I think every last one of us will be extremely surprised by a lot of things, not least of which will be who made it ("Say, didn't I see you with shaved head selling books at the airport?" "Yeah, I came across this Gideon's New Testament someone left laying around about a week before the truck hit me.").
For folks teetering on the edge of accepting the call to God, DON'T FALL FOR THIS LIE...It will send you straight to Hell...
Find a local Bible believing church...Skip the fancy, ornate church buildings and people wearing robes...The Bible warns against these things...
Jesus said "Come onto ME, and I will give you rest"...Jesus said, "I am the way, the truth, the life...No man can come unto the Father (God) but by ME"...
Call on Jesus...He will save you, without a church...But find a small local church anyway...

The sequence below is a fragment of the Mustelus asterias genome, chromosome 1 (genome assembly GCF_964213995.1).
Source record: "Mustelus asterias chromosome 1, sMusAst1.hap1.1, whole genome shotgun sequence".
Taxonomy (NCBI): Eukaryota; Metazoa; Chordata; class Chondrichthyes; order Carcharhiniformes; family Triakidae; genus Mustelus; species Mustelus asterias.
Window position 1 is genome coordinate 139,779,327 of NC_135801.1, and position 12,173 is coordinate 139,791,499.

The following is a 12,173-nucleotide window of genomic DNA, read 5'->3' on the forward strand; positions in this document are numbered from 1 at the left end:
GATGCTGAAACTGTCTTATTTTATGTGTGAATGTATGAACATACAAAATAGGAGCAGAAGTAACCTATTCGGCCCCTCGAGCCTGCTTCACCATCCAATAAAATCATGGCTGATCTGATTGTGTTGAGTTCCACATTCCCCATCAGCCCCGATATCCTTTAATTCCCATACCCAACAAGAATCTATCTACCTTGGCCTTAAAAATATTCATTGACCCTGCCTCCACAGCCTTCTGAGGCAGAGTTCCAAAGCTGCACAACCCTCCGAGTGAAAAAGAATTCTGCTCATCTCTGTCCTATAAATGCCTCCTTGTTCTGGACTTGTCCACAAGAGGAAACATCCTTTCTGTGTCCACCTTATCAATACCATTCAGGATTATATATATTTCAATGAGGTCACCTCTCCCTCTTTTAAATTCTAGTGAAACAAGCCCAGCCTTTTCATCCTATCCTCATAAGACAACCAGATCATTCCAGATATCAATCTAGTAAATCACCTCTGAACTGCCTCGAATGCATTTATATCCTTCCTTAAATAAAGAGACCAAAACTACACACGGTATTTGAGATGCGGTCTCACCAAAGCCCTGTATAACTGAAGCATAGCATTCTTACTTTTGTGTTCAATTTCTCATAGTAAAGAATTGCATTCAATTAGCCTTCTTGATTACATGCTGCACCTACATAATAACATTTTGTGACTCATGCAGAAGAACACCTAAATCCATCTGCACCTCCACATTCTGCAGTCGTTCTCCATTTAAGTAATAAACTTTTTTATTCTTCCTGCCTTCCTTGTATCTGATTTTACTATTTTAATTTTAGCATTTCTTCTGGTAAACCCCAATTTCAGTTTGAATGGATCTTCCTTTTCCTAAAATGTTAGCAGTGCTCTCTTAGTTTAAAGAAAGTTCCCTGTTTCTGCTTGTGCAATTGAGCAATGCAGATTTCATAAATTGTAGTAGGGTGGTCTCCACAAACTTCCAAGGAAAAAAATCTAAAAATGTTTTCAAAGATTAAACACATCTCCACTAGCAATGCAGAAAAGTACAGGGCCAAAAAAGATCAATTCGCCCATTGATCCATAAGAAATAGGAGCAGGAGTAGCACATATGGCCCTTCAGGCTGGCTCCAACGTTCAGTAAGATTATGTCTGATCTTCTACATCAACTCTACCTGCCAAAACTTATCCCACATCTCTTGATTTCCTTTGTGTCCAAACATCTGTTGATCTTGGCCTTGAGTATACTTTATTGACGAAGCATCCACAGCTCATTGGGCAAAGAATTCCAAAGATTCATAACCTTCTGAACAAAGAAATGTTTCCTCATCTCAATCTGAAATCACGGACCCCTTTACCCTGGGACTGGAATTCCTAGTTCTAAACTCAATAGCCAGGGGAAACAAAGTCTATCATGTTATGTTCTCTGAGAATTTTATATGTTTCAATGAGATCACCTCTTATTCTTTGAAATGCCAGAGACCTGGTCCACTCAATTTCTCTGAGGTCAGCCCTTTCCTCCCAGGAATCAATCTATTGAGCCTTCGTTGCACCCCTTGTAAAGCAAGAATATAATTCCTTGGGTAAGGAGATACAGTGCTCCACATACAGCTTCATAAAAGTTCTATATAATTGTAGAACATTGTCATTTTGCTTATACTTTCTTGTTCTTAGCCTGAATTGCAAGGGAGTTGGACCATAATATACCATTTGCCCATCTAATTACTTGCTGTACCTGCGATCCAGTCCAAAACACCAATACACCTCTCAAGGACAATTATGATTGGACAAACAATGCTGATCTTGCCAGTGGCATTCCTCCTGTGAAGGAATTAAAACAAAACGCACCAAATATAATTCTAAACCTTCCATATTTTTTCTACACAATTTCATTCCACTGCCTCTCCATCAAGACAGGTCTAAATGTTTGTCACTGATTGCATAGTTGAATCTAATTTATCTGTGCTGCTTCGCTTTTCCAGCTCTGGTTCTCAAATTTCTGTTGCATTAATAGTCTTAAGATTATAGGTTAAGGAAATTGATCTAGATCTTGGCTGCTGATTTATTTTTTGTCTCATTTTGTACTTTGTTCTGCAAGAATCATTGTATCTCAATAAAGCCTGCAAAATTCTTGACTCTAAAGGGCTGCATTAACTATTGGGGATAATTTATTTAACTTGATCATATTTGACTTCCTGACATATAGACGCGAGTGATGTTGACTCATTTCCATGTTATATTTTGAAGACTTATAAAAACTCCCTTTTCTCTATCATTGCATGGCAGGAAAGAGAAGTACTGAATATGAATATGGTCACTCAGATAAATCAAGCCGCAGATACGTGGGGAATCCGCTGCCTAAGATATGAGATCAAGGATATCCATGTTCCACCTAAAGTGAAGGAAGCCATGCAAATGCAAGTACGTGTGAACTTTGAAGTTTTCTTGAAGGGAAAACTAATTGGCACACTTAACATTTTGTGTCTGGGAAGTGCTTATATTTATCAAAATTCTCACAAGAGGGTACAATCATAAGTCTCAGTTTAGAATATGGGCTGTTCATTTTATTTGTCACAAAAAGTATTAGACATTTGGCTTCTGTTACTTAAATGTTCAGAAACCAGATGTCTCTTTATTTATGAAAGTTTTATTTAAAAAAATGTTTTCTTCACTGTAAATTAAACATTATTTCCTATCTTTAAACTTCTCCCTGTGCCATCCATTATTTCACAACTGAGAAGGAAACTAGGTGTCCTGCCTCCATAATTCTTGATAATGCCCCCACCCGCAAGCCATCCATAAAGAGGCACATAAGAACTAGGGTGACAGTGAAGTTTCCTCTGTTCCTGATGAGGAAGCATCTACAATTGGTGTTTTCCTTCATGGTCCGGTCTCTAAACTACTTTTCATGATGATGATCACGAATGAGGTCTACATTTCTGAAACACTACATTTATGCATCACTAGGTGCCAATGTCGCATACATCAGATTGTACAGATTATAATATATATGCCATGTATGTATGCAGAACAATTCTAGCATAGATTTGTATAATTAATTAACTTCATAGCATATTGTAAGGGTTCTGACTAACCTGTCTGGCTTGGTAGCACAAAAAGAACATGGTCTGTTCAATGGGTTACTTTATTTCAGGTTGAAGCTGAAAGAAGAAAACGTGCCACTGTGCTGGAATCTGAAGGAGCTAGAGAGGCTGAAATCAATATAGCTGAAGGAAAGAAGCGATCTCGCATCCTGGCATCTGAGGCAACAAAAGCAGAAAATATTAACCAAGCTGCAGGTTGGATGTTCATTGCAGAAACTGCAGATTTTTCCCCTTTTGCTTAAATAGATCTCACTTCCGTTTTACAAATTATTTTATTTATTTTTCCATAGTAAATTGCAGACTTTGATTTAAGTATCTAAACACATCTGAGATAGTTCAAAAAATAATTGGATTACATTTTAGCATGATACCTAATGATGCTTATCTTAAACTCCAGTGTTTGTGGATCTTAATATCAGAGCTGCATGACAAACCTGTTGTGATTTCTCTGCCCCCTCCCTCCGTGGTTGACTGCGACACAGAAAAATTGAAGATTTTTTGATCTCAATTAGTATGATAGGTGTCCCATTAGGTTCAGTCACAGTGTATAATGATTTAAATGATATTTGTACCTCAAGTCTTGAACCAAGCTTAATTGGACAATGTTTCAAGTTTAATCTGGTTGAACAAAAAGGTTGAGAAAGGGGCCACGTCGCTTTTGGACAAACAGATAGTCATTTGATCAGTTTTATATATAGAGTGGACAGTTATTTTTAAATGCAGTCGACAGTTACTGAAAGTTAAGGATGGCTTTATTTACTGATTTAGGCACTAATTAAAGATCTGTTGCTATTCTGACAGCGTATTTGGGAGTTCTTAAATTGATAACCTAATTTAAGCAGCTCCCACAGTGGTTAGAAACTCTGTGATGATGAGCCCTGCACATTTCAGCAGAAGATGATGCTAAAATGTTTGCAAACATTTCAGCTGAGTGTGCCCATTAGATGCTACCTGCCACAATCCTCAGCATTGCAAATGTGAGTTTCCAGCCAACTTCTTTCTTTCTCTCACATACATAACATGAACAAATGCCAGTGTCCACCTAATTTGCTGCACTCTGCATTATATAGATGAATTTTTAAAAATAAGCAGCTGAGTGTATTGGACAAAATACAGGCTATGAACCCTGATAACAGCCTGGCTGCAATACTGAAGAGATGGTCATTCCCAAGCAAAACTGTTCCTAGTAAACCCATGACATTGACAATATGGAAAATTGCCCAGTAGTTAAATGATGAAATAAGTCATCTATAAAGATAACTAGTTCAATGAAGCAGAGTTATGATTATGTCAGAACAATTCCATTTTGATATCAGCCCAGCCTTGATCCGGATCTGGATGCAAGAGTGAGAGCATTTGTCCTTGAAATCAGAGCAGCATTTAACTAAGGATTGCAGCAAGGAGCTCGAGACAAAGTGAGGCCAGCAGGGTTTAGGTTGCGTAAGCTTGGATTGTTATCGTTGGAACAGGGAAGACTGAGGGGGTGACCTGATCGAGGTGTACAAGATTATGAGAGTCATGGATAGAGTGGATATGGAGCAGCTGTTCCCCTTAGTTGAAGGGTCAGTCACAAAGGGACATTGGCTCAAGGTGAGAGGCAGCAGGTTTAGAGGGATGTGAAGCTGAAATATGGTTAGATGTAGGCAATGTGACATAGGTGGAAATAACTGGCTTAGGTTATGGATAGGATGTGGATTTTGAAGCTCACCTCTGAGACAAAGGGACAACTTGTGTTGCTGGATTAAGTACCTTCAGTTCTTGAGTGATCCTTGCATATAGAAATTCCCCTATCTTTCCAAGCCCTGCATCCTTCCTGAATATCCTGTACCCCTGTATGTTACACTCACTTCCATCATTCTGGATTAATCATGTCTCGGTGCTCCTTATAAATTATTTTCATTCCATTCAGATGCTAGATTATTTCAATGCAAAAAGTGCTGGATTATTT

I'm not Catholic, but, no it won't. Catholics who believe in Jesus are saved. But you're partly right. The minefield of rules and regulations will just make it seem like you're in Hell. :-)
If one believes that conservatism is not so good and liberalism is not so bad, then he is less likely to be politically motivated. If someone believes in a lesser Heaven and a lesser hell, he will be less likely to pursue either.
How does that matter if they are just beliefs? We don't really know what will happen after we die. I don't believe that people act according to their belief in the afterlife, otherwise, how could someone that actually believes in heaven and hell, ever commit a crime...I think they would do it anyway.
I'm sure there are many saved Christians that attend Catholic churches...Why they would stay there is a mystery to me, tho...